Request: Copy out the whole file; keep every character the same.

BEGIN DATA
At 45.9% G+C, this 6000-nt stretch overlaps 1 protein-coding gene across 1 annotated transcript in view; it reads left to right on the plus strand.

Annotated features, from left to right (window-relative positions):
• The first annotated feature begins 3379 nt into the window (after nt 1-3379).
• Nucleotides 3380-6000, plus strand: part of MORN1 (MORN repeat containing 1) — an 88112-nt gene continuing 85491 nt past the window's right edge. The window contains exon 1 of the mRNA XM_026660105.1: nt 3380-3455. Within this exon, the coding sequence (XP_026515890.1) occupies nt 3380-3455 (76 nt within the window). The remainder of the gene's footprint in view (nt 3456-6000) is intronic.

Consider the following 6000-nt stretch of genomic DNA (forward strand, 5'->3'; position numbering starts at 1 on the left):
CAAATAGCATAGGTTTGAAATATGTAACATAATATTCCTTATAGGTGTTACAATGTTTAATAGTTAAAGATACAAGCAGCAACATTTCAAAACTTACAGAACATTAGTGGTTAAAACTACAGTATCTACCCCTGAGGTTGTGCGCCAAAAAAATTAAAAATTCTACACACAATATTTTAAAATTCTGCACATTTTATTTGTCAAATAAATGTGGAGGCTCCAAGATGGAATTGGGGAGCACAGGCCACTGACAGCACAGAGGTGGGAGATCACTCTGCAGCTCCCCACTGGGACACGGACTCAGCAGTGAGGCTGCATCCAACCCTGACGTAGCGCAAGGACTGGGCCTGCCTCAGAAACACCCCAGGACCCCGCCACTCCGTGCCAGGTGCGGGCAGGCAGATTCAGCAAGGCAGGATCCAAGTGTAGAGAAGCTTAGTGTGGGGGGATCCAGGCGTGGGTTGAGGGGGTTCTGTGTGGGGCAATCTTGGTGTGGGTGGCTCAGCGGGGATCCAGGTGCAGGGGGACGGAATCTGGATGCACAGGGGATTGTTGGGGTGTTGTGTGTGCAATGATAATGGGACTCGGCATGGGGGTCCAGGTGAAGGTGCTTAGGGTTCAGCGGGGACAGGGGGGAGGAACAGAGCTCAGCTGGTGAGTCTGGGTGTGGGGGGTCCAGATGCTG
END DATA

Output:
At 45.9% G+C, this 6000-nt stretch overlaps 1 protein-coding gene across 1 annotated transcript in view; it reads left to right on the plus strand.

Annotated features, from left to right (window-relative positions):
• The first annotated feature begins 3379 nt into the window (after nt 1-3379).
• Nucleotides 3380-6000, plus strand: part of MORN1 (MORN repeat containing 1) — an 88112-nt gene continuing 85491 nt past the window's right edge. The window contains exon 1 of the mRNA XM_026660105.1: nt 3380-3455. Within this exon, the coding sequence (XP_026515890.1) occupies nt 3380-3455 (76 nt within the window). The remainder of the gene's footprint in view (nt 3456-6000) is intronic.

Consider the following 6000-nt stretch of genomic DNA (forward strand, 5'->3'; position numbering starts at 1 on the left):
CAAATAGCATAGGTTTGAAATATGTAACATAATATTCCTTATAGGTGTTACAATGTTTAATAGTTAAAGATACAAGCAGCAACATTTCAAAACTTACAGAACATTAGTGGTTAAAACTACAGTATCTACCCCTGAGGTTGTGCGCCAAAAAAATTAAAAATTCTACACACAATATTTTAAAATTCTGCACATTTTATTTGTCAAATAAATGTGGAGGCTCCAAGATGGAATTGGGGAGCACAGGCCACTGACAGCACAGAGGTGGGAGATCACTCTGCAGCTCCCCACTGGGACACGGACTCAGCAGTGAGGCTGCATCCAACCCTGACGTAGCGCAAGGACTGGGCCTGCCTCAGAAACACCCCAGGACCCCGCCACTCCGTGCCAGGTGCGGGCAGGCAGATTCAGCAAGGCAGGATCCAAGTGTAGAGAAGCTTAGTGTGGGGGGATCCAGGCGTGGGTTGAGGGGGTTCTGTGTGGGGCAATCTTGGTGTGGGTGGCTCAGCGGGGATCCAGGTGCAGGGGGACGGAATCTGGATGCACAGGGGATTGTTGGGGTGTTGTGTGTGCAATGATAATGGGACTCGGCATGGGGGTCCAGGTGAAGGTGCTTAGGGTTCAGCGGGGACAGGGGGGAGGAACAGAGCTCAGCTGGTGAGTCTGGGTGTGGGGGGTCCAGATGCTG